clock menu more-arrow no yes mobile

Filed under:

2022 NFL Draft: Safety reinforcements

Who are the draft’s key names at safety?

The Buffalo Bills’ safety depth chart has been remarkably stable since the 2017 season. Five seasons ago, the team brought in a pair of fantastic free agents—Jordan Poyer and Micah Hyde—who have stabilized the position and turned into All-Pro caliber players in the process. Poyer and Hyde have helped establish the team culture that been a staple of head coach Sean McDermott’s philosophy.

In a league that stands for “Not For Long,” things can’t last forever. Both Hyde and Poyer are now on the wrong side of 30 years old and will become more and more expensive to keep around. Even if the team keeps them around for a couple more seasons, it would benefit Buffalo to start investing in younger options, considering their only depth at the position is a couple sixth-round selections in Jaquan Johnson and Damar Hamlin. To that point, here are some of the prospects who would make sense for that kind of role.

Tier I

Kyle Hamilton (Notre Dame)
Daxton Hill (Michigan)
Lewis Cine (Georgia)

A big, smart and explosive player on the backend, don’t let Hamilton’s somewhat underwhelming 40-yard dash time at the combine fool you. He would be fantastic in any defense. While Hill doesn’t have great size at only 190 lbs, his coverage ability is corner-like and despite his size he’s not afraid to come down into the box and hit runners. Cine looks much better with the ball in front of him, acting like a heat-seeking missile. Unlike Hill, Cine offers much better size for the position as well.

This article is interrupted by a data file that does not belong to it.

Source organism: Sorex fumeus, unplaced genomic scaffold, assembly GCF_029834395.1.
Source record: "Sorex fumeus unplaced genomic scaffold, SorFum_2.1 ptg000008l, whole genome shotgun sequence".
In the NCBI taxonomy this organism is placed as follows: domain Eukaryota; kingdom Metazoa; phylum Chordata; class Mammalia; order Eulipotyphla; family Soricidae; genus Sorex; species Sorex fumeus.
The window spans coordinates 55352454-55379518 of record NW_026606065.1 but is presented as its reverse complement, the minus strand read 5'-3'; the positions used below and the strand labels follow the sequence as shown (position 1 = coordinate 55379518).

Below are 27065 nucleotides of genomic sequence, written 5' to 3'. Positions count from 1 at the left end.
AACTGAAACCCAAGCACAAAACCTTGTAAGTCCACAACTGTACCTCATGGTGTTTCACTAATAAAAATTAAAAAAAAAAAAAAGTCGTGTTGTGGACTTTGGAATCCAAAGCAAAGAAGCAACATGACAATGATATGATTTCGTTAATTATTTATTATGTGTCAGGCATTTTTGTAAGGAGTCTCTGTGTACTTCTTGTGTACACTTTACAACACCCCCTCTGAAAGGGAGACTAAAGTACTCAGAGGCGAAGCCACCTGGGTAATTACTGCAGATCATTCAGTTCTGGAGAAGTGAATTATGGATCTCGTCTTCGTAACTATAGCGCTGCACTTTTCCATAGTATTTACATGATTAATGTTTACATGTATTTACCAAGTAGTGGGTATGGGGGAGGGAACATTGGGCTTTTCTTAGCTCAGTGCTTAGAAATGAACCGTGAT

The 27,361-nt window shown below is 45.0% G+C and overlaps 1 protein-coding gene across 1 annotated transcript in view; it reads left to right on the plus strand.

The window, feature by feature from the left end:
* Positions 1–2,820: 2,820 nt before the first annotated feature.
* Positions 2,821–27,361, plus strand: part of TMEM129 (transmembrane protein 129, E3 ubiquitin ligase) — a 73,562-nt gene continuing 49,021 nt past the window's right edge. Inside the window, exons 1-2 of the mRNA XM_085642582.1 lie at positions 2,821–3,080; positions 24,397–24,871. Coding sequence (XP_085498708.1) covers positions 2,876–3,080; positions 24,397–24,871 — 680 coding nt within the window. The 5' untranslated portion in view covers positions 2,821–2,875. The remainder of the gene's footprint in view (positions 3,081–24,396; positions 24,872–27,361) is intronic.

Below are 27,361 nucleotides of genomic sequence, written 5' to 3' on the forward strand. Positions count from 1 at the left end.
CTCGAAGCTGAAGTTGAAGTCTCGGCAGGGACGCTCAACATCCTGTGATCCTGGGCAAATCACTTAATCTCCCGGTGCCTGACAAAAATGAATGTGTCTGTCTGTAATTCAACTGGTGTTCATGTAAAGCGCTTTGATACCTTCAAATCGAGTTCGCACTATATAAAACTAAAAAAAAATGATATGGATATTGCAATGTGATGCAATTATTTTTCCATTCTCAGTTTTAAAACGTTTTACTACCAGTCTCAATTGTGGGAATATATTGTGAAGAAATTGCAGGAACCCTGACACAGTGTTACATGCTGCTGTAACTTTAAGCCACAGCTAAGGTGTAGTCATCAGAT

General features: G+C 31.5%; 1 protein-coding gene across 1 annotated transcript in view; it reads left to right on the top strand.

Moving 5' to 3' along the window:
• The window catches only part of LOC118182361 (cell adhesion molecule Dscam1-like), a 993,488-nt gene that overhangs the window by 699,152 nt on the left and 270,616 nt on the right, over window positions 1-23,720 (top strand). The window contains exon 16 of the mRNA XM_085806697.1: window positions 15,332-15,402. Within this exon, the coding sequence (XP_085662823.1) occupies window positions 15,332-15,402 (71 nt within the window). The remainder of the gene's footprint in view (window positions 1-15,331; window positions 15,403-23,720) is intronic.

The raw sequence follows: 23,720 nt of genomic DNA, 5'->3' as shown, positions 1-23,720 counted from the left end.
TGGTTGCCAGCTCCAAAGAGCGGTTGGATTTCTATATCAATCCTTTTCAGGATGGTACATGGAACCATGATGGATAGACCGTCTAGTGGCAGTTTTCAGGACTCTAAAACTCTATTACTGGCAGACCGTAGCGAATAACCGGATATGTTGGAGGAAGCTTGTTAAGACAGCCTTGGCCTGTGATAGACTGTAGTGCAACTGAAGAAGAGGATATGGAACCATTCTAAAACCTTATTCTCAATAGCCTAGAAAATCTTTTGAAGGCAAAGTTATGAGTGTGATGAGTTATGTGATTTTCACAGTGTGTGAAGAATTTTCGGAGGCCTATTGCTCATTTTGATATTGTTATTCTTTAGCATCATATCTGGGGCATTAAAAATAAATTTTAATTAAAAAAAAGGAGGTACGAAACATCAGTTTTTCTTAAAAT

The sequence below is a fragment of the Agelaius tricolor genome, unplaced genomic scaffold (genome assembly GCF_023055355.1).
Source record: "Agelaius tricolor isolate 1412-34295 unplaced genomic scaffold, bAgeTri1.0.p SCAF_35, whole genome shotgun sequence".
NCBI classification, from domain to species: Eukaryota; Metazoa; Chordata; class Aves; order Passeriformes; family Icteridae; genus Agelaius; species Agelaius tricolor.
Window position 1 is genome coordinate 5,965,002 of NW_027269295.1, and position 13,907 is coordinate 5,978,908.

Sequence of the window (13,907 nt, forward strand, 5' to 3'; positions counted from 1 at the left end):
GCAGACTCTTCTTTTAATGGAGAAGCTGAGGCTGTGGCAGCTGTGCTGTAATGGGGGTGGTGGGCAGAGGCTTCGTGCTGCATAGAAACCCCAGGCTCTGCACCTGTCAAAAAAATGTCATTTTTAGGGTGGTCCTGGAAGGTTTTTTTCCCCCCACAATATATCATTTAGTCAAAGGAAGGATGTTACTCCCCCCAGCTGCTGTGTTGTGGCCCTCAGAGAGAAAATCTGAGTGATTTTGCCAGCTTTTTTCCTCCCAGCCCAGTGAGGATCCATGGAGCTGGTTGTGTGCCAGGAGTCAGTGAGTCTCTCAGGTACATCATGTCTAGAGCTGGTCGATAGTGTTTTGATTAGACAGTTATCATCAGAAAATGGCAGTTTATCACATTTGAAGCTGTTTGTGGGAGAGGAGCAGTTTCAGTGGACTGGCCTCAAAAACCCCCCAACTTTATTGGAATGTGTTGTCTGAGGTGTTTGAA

Tier II

Jaquan Brisker (Penn State)
Jalen Pitre (Baylor)

Brisker has some issues with his football IQ in coverage that he needs to work on, but he’s one of the more versatile safeties in the class thanks to his combination of size, speed and length. Although Pitre needs to clean up his tackling technique and doesn’t necessarily offer as much athleticism as some of the other names above, his ability to blitz is uncanny in this draft class.

Tier III

Bryan Cook, (Cincinnati)
JT Woods (Baylor)
Nick Cross (Maryland)
Kerby Joseph (Illinois)

More of a pure coverage player, Cook nonetheless wasn’t very productive in college despite his very good athletic traits. Perhaps the most physically gifted player in this years draft, Woods is 6’2” and ran a 4.36 40-yard dash. He will need to put on some weight and learn the nuances of the position. Cross is a gambler in coverage and was productive in college because of it. Too often, his approach led to bad plays, and he trusts his first read far too often. Another example of a pure coverage safety, Joseph struggles at tackling and playing the run. He does offer the athleticism to play in a single-high role.